The principal investigations that were performed in the patient throughout the three admissions and outpatient follow-up are shown in table 1.
She was admitted to the hospital for the first time due to FUO, constitutional syndrome, inflammatory and iron deficiency anaemia, and elevation of acute-phase reactants. Causes of FUO are shown in table 2.
Serological studies, bacterial cultures and interferon-gamma release assay study ruled out the main generalised infectious causes in our environment. A possible localised infectious origin was the subacute–chronic maxillary sinusitis, and she received amoxicillin–clavulanic acid for this without improvement.
Because of her anaemia of chronic disease, pericardial effusion and positive autoimmune laboratory tests, a rheumatological cause was suspected, but diagnostic criteria for connective tissue diseases were not met. Sinusitis can be a manifestation of granulomatosis with polyangiitis (formerly known as Wegener’s granulomatosis), but she had negative ANCA studies and a normal urinalysis. HLAB52 was not studied in this patient. A possible autoinflammatory syndrome was also considered, but it produces periodic/recurrent fever usually of shorter duration (an exception is tumour necrosis factor receptor-associated periodic syndrome) accompanying the clinical symptoms, with frequent joint and skin involvement, absent in our patient. These syndromes have asymptomatic periods with no acute-phase reactants in laboratory tests between fever episodes,2 and they do not display autoantibodies, as it happened in our patient.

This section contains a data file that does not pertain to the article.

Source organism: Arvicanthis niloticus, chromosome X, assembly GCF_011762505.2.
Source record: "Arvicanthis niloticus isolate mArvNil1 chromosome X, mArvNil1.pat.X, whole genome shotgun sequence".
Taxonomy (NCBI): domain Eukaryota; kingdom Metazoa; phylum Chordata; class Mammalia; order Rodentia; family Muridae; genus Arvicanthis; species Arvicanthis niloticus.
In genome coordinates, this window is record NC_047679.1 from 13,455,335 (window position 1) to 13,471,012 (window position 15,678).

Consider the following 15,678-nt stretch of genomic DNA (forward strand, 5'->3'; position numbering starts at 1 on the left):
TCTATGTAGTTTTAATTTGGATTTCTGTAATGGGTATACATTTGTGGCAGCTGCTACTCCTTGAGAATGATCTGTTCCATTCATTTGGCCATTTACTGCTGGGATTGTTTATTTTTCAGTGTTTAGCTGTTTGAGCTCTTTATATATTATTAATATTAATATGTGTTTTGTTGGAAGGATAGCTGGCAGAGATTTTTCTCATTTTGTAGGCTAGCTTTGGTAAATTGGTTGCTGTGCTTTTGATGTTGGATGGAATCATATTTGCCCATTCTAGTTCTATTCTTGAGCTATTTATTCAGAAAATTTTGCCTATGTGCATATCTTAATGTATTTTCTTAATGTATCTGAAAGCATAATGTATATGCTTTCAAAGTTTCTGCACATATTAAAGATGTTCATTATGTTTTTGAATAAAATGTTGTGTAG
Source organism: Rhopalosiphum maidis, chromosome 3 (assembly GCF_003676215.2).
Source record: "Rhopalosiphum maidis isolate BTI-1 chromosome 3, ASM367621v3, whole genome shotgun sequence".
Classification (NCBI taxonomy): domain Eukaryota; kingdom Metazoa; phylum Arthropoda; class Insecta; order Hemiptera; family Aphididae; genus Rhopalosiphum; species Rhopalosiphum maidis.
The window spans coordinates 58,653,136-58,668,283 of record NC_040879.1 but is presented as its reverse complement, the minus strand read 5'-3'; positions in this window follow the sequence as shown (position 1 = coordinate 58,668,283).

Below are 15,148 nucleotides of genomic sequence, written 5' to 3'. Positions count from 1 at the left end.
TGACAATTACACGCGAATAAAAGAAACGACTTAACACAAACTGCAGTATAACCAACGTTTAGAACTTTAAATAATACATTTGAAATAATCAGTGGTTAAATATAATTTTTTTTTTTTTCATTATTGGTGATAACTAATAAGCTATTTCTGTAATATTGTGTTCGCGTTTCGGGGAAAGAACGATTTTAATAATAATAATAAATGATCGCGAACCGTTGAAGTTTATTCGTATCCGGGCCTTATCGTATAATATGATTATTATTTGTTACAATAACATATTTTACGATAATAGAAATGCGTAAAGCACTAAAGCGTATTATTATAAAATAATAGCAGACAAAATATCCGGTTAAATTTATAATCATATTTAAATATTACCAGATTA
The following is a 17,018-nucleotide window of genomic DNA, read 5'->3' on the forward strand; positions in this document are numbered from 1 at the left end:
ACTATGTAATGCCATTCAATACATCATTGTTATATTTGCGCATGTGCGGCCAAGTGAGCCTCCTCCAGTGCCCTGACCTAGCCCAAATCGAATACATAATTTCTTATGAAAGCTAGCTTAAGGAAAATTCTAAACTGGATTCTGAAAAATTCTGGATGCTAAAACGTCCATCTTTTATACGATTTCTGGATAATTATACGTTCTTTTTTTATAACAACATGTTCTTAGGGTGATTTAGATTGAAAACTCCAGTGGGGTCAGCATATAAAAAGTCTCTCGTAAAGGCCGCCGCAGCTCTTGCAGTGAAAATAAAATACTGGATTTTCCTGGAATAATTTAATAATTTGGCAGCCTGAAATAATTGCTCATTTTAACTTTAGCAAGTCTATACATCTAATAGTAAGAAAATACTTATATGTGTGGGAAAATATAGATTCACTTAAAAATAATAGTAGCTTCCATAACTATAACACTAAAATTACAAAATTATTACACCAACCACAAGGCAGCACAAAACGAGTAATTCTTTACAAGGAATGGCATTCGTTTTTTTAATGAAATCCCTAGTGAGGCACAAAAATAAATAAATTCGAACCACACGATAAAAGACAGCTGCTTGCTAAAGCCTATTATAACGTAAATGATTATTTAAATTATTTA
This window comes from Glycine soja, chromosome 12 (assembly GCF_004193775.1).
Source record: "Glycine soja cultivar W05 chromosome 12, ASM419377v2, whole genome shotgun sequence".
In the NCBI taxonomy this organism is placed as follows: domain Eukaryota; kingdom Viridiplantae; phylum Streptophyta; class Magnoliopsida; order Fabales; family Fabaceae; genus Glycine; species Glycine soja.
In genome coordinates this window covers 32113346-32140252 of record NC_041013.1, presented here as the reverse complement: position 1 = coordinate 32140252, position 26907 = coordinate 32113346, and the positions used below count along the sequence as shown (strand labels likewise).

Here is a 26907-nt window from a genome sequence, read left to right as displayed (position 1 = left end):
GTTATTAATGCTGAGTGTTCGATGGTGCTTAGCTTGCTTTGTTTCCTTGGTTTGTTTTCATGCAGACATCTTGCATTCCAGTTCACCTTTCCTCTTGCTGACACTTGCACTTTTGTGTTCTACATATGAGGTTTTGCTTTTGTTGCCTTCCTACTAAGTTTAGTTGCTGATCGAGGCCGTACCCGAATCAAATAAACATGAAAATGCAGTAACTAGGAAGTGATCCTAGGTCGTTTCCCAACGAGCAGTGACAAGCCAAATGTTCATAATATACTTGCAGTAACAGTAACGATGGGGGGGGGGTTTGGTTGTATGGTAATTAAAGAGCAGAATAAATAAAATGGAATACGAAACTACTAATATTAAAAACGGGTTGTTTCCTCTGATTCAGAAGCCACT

Due to the repeated elevation of calprotectin in the stool, together with the symptoms of constitutional syndrome and intermittent diarrhoea, the diagnosis of inflammatory bowel disease was raised. However, the minimal macroscopic changes at the colonoscopy supported neither the persistence of clinical symptoms nor the worsening of analytical data. Laboratory tests supported an inflammatory cause rather than an occult malignancy. However, as a definite diagnosis was not yet met, a PET–CT was finally performed that led to the diagnosis of TAK.